by Julia Kuttner
The Larnachs by Owen Marshall
Owen Marshall is one of New Zealand’s foremost writers, and demonstrates his unique literary voice once again as he chronicles in his latest novel the successes and tragedies of the Larnach family of Dunedin. He is careful to stress in a foreword that his book is a fictional account of events that happened to real people, but such is his skill in drawing convincing portraits of his characters that the reader has no choice but to believe every word he writes.
The story is narrated in alternating chapters by Constance de Bathe Brandon, and Duggie, favourite son of Constance’s husband William Larnach, politician and enormously wealthy property speculator. Constance is in her mid-thirties when she meets and in 1891 marries William, twice- widowed and at 57, still full of vitality, joie de vivre and the strutting self-confidence that comes from humble beginnings and hard-won success. His ostentatious social position is epitomised by the construction of Larnach ‘Castle’, symbol of his power and standing.
Constance is also very sure of her place in society. Raised and very well- educated by her father, one of the country’s early MPs, to consider herself equal in all things, she decries womens’ inability to vote and agitates whenever she can to bring about change – but only within her own social sphere; while she feels an intermittent sympathy for ‘the lower orders’, it does not prevent her from ruling her staff with an iron hand, and she is glad to have a married woman’s influence among her contemporaries, previously denied to her as a spinster.
William’s adult children from his first marriage detest Conny; she is an interloper and thinks far too much of herself; only Duggie treats her as a friend – a friendship that eventually turns to love and a full-blown affair destined to create a scandal of catastrophic proportions and ongoing tragedy for all involved.
The literary device of having each lover narrate a chapter is clever: Mr. Marshall’s characterizations have such veracity that it is a pleasure to follow Conny and Duggie through the highs and lows of their great love; one eager to tell the world of his delight in finding his life’s partner, and the other thrilled to experience the physical and emotional love she thought would ever be denied, but fatally unwilling to give up her social status. Mr. Marshall has recreated the morals, life and times of a fledgling NZ society with consummate skill and great empathy. Highly recommended.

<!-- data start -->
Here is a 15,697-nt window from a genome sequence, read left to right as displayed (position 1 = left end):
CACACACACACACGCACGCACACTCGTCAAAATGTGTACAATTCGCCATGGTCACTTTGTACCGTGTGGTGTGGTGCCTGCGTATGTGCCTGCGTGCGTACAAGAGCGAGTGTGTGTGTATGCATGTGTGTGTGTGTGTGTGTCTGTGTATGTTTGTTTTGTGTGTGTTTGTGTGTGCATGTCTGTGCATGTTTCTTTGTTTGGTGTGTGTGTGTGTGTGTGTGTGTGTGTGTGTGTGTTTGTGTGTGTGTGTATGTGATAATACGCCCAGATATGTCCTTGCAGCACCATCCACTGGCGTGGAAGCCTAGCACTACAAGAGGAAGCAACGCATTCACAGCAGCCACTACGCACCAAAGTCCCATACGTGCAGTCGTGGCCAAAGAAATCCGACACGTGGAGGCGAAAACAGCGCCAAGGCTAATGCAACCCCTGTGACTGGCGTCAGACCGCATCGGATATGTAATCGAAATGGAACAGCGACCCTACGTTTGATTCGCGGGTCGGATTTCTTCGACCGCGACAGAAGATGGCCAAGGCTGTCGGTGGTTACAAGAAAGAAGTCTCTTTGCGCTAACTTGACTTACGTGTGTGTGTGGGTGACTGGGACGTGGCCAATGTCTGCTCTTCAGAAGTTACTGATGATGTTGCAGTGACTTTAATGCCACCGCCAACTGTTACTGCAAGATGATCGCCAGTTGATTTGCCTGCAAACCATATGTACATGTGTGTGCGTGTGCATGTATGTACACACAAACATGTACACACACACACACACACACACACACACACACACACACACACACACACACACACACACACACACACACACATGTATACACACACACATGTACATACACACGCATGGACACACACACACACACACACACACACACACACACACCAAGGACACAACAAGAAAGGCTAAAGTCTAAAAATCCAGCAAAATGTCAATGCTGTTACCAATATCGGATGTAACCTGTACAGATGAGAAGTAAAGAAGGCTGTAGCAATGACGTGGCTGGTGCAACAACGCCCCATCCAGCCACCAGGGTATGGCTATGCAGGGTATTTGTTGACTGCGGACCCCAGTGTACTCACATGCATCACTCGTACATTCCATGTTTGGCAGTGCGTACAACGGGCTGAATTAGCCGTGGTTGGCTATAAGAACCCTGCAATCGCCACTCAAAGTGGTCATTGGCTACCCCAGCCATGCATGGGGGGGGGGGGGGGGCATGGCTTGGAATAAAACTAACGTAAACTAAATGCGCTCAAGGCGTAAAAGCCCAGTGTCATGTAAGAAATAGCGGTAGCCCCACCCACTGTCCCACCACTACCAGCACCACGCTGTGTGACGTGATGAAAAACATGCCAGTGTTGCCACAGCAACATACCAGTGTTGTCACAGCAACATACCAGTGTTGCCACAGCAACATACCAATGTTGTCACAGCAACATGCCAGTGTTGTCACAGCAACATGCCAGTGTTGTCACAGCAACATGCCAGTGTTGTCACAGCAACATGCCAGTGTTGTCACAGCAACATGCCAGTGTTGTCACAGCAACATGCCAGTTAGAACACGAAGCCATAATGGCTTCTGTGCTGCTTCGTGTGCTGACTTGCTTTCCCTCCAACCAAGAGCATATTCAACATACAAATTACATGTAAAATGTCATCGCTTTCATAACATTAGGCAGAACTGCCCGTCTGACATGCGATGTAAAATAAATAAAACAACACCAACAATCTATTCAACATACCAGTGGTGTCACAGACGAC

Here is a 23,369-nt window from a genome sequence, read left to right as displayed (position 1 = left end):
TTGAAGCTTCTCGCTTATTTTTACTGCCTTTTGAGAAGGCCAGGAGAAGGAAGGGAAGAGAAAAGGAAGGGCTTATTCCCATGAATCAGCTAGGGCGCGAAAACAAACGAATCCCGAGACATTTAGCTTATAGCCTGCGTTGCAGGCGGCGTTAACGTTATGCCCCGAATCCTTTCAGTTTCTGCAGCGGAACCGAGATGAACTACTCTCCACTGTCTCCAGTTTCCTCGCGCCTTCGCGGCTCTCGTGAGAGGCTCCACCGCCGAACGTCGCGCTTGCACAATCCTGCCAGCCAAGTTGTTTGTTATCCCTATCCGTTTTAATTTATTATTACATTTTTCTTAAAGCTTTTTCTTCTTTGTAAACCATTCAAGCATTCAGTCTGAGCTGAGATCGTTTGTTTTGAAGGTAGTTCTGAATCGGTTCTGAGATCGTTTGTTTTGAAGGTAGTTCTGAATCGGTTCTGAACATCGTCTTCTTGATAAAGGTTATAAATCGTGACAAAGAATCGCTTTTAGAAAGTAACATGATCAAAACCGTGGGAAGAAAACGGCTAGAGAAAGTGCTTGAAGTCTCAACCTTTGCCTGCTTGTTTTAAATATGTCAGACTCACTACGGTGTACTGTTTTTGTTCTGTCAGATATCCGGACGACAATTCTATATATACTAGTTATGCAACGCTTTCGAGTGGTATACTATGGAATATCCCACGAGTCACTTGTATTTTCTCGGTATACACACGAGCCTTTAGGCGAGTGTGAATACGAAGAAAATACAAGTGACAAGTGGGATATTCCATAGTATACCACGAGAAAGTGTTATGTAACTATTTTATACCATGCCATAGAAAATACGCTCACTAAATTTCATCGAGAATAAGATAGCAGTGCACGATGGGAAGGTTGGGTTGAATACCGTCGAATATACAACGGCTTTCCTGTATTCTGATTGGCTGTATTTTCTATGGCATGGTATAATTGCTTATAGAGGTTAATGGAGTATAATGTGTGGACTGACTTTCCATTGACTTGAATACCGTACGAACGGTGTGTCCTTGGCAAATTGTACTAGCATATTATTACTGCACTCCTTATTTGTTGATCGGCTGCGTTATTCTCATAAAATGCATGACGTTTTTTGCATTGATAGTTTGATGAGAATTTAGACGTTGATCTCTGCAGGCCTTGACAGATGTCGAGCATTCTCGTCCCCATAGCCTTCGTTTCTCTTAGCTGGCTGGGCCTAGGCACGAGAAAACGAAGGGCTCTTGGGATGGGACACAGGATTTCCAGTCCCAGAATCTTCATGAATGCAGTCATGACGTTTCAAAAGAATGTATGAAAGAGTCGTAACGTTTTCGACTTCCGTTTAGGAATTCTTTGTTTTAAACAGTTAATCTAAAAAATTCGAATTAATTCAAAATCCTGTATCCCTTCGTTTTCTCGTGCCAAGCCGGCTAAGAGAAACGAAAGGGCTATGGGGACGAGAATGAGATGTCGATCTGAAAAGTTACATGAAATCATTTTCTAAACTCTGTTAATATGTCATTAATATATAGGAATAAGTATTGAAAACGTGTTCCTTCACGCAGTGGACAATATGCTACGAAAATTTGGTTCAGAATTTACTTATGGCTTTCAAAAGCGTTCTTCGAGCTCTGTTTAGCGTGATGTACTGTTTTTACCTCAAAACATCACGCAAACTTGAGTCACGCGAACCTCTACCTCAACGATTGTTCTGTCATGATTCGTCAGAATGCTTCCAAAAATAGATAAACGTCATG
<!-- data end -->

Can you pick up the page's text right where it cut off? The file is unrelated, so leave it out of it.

A Visit from the Goon Squad, by Jennifer Egan
Since its publication last year this novel has generated extraordinary praise, not least being included in Time magazine’s top 10 books for 2010 and this year winning the Pulitzer Prize for fiction. Even Oprah endorsed it. (Is that good or bad?) I approached it with trepidation: was it too great for mere mortals to read? ( I have been caught before). Oh me of little faith: All the reviews are true. This story fully deserves every accolade lavished by the literary pundits – and anyone else who wants to have a wild ride through time with Ms Egan as she explores through her characters the different selves we all become at different times of our lives. Through a dizzying series of flashbacks and leaps forward, the reader follows Bennie Salazar, failed music producer and his personal assistant Sasha, ‘capable in every way but for her kleptomania’ as they are moulded and buffeted by the forces of time, and the influence and effect they have on their world through the connections they make, both intimate and tenuous, with the people they meet. There is a host of different characters here, and sometimes it takes the reader a little while to connect the dots, but when that happens, a wonderful pointillist portrait emerges of our flawed and ailing contemporary society – (there’s even a powerpoint presentation!), and an irrevocable truth that time rules us all: the onrush of it; its implacability; and how peoples’ lives are helpless before it and the inexorable changes it makes. In Ms. Egan’s novel time is a Goon, and no-one escapes a visit from the Goon Squad, but Bennie, after a lifetime’s vicissitudes is no fool: he knows the score – ‘ Time’s a goon – are you going to let time push you around?’ No, sir! This is a great book.
Cold Vengeance, by Douglas Preston and Lincoln Child
And now for something completely different: